iii) Bibliography of anonymous and pseudonymous works: These types of bibliographies are arranged alphabetically by title with notes of author, details of publication and annotations and notes about authority for the ascription. They are also provided with an index of initials and pseudonyms. Sometimes the titles are arranged alphabetically with names of the authors in square brackets and notes about the authority for the attribution at the end. Eg. Dictionary of anonymous and pseudonymous literature.

iv) Trade bibliographies: These types of bibliographies are brought out by large publishing firms engaged in book production or trade. The books available for sale or purchase are listed therein. Eg. Whitakers cumulative book list, London, Whitaker British Book in print etc.

v) National bibliography: it is a comprehensive, almost complete record of both written and printed output in a given country, furnishing description and supplying verification which cannot found in the less complete bibliographies. So in short a national bibliography list all documents published in a given country.

        The national bibliography is compiled on the basis of the materials received by the National Libraries under the copyright act as promulgated in various countries. A national bibliography is considered a national heritage and its purpose is intellectual not commercial (selling). It is useful for the researcher and the posterity. Example: Indian National Bibliography, Kolkata, Central Reference Library, British National Bibliography, London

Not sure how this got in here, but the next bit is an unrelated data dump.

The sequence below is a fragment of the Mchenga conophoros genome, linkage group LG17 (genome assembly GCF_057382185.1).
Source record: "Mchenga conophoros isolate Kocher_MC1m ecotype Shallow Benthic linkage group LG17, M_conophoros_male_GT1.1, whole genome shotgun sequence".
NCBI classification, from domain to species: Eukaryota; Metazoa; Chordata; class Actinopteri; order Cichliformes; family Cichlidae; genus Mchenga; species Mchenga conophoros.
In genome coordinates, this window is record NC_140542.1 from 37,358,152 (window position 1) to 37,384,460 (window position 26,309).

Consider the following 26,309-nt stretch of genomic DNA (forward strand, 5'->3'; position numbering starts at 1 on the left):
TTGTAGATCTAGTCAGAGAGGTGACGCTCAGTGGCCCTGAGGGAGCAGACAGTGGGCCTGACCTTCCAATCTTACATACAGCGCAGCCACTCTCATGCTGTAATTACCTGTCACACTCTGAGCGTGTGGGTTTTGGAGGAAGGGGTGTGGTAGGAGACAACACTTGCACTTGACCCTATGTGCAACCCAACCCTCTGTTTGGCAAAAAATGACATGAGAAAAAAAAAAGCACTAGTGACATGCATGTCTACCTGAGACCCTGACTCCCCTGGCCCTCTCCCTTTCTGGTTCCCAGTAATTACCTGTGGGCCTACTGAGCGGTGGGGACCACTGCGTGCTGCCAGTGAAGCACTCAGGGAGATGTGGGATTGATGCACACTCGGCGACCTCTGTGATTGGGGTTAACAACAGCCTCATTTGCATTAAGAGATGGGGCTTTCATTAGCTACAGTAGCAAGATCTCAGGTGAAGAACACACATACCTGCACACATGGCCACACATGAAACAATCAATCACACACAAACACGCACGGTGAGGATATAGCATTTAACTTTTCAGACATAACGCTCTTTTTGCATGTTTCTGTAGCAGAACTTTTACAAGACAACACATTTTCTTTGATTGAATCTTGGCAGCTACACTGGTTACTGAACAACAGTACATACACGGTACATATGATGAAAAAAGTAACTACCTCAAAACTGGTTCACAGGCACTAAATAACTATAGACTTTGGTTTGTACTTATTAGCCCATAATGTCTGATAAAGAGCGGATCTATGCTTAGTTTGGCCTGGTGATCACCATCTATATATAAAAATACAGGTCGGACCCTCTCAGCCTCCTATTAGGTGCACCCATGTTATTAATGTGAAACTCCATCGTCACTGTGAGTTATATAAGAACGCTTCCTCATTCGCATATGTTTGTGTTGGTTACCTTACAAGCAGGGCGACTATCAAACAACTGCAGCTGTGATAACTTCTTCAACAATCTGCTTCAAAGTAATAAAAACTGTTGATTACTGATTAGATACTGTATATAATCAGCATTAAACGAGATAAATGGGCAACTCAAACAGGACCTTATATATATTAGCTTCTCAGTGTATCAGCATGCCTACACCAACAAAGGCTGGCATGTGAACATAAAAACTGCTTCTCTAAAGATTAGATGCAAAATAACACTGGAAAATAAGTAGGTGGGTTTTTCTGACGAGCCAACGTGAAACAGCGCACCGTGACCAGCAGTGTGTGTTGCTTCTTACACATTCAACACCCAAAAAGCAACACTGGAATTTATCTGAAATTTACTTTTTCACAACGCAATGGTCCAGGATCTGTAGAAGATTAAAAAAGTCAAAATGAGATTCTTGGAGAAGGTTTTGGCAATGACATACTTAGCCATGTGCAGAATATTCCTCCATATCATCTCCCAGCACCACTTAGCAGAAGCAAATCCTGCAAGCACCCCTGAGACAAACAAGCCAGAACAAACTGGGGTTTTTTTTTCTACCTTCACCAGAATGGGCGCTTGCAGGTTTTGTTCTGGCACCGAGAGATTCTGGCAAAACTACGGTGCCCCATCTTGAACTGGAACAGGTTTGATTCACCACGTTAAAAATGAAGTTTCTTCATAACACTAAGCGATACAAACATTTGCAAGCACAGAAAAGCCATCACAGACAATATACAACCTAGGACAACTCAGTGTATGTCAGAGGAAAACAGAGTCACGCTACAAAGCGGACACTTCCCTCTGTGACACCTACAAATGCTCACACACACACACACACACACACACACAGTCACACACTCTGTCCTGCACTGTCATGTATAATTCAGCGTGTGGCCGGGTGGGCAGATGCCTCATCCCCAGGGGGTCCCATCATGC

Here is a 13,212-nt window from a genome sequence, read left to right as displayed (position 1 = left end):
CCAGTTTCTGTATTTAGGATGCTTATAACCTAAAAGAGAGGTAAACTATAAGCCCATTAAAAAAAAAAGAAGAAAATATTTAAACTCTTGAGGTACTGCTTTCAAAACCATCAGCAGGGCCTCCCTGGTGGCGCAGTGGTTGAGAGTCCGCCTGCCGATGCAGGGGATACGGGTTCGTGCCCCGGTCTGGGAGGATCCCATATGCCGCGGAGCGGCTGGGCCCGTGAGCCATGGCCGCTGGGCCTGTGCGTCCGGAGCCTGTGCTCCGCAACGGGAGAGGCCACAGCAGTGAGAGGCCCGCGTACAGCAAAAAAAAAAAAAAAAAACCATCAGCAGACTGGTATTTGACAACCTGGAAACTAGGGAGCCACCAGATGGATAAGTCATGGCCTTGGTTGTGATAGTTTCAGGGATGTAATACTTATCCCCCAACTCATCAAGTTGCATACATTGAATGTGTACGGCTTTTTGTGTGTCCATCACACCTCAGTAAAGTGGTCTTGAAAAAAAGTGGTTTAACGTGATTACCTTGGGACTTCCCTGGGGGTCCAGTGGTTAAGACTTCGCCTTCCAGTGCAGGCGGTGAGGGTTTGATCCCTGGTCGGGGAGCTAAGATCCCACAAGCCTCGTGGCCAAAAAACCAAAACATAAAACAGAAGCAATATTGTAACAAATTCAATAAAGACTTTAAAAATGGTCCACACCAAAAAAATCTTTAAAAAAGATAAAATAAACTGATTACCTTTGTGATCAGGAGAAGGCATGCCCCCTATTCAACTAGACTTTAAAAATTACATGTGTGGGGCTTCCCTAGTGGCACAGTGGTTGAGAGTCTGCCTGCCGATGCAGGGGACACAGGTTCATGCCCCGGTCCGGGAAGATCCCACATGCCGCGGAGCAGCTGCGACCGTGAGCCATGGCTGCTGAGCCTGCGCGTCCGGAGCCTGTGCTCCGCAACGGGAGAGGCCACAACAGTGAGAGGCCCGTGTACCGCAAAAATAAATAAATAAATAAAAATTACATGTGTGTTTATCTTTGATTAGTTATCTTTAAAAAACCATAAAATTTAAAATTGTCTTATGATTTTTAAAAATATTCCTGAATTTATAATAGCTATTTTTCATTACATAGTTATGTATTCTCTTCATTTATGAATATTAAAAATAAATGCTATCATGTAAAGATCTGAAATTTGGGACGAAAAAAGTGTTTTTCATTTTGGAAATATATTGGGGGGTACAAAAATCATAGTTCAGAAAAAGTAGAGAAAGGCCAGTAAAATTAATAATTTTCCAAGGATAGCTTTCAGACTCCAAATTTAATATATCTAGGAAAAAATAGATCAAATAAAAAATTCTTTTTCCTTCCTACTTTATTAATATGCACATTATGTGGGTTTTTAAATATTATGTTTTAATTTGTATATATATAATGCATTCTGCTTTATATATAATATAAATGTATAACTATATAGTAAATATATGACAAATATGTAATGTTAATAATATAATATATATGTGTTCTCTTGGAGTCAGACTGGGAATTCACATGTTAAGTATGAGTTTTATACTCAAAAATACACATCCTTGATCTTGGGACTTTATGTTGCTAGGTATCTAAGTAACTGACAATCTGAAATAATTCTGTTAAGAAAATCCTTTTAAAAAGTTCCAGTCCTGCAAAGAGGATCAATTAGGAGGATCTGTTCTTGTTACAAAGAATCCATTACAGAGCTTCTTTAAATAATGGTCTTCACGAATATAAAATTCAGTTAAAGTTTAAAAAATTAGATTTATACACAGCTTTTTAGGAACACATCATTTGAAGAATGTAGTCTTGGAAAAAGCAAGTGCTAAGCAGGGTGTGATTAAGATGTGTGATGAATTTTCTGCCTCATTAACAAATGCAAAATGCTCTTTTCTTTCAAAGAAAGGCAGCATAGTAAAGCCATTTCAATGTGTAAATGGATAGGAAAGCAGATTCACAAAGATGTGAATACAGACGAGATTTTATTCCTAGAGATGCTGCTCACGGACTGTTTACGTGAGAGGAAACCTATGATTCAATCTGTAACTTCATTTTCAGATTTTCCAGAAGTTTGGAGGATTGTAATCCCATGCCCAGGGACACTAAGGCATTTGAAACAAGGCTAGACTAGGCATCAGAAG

B) Secondary Bibliography: Secondary bibliographies are “those in which material registered elsewhere is rearranged for the convenience of research”. In these documents already recorded in primary bibliographies are selected, analyzed, and rearranged either by subject, author, period or typography.

i) Subject Bibliography: A subject bibliography is a comprehensive list of all books, periodicals articles, pamphlets and other analytical materials that have appeared on that subject, such a bibliography is international in scope since it covers everything that has been appeared on the subject in different languages and in different countries of the world. Example: Education Abstract, 1949 to date, Paris, UNESCO.

ii) Author Bibliography: An author bibliography is the list of writing by an author together with the works on him by others.

Example: Mahatma Gandhi: A descriptive bibliography, compiled by Dr. J. S. Sharma, Delhi, S. Chand, 1955.

iii) Personal Bibliography: A personal bibliography is a list of writings by others on the different aspects of the life of a great man together with what he himself has written, printed and delivered in the form of oratory. Kindly note that personal bibliography is different from that of author bibliography.